10 Key Questions to Ask Before Choosing Your Hearing Care Professional
According to Stats Canada, 78% of Canadians aged 60-79 have hearing loss and 40% of Canadians aged 40-59 have hearing loss. Research shows that most people with hearing loss don’t think it is a serious health concern and simply ignore it. Health hearing is critical for your cognitive health, mental health, and keeping you connected with your friends and loved ones.
Why Treat Your Hearing Loss?
“Hearing loss is an important health concern which is often unrecognized and undertreated.” – The Gerentologist
Hearing loss effects more than just our ears. It is associated with cognitive decline, tinnitus, depression and a shorter lifespan. Hearing health is a big deal and it should be treated that way. The good news, is there is hope.
- Our hearing loss treatments are successful with over 95% of our patients.
- Treating hearing loss can reduce your risk of dementia, depression and falls
- Make hearing the world joyful again (no more struggle!)
- Hearing loss treatments are affordable and there is no wait list
- A quantum leap in hearing aid technology – get the best the world has to offer
What does the research say?
Every year more research comes out showing how important hearing health is to overall health and wellness. Its clear that hearing loss should be treated seriously and early. Our practice is evidence based and research driven but don’t take our word for it:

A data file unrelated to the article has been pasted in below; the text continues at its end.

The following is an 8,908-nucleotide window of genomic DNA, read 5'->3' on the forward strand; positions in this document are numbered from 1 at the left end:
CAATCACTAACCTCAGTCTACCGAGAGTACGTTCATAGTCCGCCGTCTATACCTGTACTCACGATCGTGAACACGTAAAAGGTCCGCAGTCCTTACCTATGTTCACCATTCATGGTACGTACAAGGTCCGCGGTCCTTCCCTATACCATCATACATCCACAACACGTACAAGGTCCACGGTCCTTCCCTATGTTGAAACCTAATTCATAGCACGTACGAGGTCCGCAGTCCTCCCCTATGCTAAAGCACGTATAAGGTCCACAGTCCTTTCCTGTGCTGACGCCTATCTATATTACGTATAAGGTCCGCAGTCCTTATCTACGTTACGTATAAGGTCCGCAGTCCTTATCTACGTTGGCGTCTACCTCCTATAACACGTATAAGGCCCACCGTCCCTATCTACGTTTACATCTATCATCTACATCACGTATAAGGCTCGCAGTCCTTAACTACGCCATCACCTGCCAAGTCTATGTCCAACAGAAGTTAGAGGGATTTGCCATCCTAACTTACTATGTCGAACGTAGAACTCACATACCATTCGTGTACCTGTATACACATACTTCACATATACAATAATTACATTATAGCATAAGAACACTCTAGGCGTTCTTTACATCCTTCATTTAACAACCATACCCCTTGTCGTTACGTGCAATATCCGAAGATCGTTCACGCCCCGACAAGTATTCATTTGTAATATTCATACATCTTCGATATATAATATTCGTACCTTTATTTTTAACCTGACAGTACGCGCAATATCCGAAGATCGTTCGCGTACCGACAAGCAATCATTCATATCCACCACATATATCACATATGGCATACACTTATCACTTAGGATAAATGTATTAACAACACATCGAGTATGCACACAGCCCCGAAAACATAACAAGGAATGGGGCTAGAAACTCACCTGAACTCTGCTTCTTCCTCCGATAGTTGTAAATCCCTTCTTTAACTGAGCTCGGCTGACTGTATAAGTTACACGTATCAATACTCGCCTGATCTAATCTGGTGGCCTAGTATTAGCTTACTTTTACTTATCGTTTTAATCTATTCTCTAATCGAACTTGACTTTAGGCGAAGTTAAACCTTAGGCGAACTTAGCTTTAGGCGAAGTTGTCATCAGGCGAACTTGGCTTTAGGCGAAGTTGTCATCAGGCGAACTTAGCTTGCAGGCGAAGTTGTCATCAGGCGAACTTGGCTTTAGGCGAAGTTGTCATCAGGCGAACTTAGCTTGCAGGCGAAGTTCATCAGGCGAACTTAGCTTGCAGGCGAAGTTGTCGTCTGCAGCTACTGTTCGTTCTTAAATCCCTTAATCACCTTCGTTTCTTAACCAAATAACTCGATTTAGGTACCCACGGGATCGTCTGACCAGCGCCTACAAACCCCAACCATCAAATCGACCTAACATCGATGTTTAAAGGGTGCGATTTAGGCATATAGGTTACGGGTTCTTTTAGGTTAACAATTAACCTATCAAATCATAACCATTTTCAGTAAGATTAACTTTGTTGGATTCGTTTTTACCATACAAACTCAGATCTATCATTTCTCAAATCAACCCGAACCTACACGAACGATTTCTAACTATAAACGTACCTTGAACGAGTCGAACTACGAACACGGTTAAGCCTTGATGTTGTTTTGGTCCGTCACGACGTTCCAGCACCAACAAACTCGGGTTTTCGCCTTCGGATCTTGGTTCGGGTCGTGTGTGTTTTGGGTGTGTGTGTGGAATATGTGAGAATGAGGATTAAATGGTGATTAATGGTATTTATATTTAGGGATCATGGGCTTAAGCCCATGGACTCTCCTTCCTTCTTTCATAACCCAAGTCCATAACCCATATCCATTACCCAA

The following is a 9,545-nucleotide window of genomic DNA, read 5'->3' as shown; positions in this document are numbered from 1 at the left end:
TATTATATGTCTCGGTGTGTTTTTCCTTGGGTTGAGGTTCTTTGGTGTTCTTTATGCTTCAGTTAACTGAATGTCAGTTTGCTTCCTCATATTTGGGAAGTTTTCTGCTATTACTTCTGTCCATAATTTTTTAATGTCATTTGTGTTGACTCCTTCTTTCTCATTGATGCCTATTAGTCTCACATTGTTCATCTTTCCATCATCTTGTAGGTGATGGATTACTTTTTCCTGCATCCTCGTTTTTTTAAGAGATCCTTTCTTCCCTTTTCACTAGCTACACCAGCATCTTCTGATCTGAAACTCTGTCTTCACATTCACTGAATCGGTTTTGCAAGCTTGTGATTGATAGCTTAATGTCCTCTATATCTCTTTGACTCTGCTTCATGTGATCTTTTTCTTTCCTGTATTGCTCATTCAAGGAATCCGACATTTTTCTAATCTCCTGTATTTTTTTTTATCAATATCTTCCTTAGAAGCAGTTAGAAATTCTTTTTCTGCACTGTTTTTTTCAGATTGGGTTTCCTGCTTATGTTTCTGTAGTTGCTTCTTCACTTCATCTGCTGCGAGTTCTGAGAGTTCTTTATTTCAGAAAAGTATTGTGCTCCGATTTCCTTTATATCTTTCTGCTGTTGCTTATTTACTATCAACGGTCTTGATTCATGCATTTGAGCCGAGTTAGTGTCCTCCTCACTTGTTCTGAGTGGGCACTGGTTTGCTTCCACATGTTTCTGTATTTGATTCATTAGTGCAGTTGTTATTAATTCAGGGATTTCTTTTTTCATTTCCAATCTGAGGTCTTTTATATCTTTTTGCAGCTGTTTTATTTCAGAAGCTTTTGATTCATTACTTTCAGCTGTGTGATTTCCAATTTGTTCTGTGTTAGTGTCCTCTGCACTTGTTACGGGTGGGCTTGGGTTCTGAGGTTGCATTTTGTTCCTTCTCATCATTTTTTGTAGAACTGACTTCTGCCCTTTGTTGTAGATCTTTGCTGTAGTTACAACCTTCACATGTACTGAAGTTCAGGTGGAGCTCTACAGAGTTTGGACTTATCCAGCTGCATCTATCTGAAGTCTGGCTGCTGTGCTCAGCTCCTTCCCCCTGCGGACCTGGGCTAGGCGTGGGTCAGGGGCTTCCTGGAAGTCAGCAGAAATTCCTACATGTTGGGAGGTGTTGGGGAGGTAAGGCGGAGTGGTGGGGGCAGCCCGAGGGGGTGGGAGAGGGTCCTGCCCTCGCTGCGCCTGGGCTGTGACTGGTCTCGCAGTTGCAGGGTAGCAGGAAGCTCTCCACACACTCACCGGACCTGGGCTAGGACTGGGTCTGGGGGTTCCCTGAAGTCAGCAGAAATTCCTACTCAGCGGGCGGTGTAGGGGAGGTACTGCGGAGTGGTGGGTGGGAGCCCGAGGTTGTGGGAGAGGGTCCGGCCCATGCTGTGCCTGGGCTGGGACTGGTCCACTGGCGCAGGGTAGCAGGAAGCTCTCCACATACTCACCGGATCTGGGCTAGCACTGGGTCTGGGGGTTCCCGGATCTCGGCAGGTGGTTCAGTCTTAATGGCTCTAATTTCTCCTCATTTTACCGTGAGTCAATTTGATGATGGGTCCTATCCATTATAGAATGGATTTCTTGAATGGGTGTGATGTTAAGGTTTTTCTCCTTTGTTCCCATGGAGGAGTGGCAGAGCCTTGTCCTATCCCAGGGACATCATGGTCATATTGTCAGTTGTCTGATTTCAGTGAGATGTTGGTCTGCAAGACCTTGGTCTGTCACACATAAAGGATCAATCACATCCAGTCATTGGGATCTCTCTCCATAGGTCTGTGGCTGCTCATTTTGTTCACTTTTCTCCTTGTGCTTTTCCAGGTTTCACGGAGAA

- Even mild levels of hearing loss increase the long-term risk of cognitive decline and dementia in individuals who are cognitively intact but hearing impaired at baseline. – The Lancet
- Hearing loss is independently associated with lower scores on tests of memory and executive function. – Neuropsychology Journal
- Hearing loss has long been considered a normal, and thus acceptable, part of aging. It is common: Estimates suggest that it affects two out of three adults age 70 and older. It is also rarely treated. In the U.S., only about 14 percent of adults who have hearing loss wear hearing aids. An emerging body of research, however, suggests that diminished hearing may be a significant risk factor for Alzheimer’s disease and other forms of dementia — and that the association between hearing loss and cognitive decline potentially begins at very low levels of impairment. -The New York Times
- There is now a significant body of research that strongly supports the importance of treatment for adults with hearing loss. Intervention not only reduces the social isolation, depression, and anxiety that untreated hearing loss can cause, but can also play an important role in minimizing cognitive decline and delaying the onset of dementia. – The Hearing Review
- Hearing loss can have many emotional and social consequences including social isolation, depression, safety issues, mobility limitations and reduced income and employment opportunities. – Facts on Hearing Limitations (Statistics Canada)